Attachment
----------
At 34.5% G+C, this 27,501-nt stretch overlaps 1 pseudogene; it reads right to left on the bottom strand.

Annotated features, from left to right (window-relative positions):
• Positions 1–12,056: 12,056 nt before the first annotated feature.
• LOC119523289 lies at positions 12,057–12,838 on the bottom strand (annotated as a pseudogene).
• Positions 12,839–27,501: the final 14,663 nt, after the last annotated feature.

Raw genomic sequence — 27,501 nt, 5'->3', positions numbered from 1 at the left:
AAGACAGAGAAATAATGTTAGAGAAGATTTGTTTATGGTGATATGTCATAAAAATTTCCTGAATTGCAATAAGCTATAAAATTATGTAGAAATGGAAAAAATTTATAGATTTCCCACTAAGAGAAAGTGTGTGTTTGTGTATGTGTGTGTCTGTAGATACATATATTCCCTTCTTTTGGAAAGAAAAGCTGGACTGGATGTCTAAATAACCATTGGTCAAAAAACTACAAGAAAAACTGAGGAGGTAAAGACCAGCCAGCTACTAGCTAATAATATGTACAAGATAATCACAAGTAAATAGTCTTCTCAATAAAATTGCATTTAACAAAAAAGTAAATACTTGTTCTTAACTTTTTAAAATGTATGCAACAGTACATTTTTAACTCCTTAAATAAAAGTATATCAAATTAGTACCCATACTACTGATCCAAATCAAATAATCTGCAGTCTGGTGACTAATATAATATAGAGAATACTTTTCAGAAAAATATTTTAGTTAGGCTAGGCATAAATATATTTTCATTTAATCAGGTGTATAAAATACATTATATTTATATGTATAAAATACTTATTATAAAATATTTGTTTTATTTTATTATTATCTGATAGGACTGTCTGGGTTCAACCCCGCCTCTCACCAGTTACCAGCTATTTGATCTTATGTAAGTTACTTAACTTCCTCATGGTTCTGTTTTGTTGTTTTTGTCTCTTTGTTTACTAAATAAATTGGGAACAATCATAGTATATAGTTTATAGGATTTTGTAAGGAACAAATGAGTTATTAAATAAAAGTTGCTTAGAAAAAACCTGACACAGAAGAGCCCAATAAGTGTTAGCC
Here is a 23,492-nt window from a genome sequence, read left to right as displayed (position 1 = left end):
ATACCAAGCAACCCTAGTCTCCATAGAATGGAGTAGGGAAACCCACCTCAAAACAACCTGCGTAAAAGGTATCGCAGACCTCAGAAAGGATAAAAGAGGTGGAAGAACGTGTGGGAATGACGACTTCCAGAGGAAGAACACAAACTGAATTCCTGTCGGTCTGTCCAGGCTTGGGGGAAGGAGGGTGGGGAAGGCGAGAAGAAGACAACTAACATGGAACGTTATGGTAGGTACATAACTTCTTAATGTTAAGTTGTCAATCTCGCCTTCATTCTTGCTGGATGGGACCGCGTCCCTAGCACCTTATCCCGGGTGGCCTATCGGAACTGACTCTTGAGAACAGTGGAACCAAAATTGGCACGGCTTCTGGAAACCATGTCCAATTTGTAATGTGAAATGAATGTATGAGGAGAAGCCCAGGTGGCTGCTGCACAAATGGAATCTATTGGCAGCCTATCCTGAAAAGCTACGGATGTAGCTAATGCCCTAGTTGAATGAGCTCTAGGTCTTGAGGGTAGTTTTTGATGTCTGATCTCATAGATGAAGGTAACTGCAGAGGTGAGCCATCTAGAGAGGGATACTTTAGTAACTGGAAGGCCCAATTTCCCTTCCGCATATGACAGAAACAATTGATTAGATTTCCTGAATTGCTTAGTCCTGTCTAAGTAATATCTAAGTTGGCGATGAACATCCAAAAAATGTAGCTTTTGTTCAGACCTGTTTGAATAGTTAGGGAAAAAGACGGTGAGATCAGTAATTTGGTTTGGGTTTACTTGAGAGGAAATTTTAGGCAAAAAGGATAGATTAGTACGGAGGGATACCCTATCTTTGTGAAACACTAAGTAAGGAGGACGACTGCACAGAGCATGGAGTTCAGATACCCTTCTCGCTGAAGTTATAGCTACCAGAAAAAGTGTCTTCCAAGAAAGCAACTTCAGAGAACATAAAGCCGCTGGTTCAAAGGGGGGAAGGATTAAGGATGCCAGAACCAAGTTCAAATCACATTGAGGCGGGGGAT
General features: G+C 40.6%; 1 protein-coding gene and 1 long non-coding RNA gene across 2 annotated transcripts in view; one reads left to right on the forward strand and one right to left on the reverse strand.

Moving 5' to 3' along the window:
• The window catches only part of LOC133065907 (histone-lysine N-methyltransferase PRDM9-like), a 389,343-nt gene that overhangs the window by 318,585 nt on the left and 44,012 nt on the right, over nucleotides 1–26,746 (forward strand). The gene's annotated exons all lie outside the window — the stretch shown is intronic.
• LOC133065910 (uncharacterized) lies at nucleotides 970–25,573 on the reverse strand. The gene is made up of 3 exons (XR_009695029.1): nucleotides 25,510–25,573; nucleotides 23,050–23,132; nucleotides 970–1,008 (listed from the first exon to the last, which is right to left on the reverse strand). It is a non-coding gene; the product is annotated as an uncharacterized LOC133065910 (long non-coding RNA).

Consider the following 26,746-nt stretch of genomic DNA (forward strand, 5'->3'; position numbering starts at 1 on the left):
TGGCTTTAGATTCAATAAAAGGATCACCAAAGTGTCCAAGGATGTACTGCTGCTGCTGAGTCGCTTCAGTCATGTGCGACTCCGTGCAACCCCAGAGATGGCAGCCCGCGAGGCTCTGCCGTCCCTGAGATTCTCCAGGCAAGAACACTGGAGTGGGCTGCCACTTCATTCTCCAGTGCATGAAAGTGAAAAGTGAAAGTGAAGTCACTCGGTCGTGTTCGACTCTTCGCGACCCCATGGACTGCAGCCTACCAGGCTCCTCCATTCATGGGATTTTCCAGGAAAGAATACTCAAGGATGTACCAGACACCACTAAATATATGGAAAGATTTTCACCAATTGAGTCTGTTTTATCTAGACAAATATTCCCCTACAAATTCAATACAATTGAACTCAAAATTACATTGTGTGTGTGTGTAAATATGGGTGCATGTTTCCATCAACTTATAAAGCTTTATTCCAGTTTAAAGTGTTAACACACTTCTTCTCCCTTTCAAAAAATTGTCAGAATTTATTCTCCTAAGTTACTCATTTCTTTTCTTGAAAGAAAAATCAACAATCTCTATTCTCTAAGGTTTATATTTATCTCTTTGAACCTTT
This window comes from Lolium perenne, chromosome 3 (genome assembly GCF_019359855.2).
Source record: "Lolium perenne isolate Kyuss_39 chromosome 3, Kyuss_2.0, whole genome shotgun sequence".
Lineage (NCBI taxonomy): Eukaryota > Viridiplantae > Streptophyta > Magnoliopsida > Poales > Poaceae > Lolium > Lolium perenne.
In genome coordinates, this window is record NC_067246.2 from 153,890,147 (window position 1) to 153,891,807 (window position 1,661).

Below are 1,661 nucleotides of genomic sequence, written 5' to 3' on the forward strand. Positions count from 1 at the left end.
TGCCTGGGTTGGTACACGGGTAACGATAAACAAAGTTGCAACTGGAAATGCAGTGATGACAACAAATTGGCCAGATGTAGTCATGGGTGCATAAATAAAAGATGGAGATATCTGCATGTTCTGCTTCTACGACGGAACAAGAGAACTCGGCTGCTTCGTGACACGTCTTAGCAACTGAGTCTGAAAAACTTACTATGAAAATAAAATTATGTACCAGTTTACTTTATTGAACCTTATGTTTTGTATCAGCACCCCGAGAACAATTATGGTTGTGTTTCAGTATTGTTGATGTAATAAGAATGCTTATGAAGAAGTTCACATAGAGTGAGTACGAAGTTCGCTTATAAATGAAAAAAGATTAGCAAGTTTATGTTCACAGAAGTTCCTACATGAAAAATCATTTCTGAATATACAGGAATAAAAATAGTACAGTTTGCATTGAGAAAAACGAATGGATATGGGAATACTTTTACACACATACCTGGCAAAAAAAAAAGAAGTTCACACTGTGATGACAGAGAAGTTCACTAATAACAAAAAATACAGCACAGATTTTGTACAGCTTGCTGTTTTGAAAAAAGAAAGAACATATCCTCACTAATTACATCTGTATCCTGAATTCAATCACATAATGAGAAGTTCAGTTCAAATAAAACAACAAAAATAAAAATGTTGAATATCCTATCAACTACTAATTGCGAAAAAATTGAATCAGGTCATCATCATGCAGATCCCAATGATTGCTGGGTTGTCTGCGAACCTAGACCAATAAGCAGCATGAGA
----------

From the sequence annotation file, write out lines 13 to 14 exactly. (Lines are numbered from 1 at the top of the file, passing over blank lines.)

• LOC133065910 (uncharacterized) lies at nucleotides 970–25,573 on the reverse strand. The gene is made up of 3 exons (XR_009695029.1): nucleotides 25,510–25,573; nucleotides 23,050–23,132; nucleotides 970–1,008 (listed from the first exon to the last, which is right to left on the reverse strand). It is a non-coding gene; the product is annotated as an uncharacterized LOC133065910 (long non-coding RNA).

Consider the following 26,746-nt stretch of genomic DNA (forward strand, 5'->3'; position numbering starts at 1 on the left):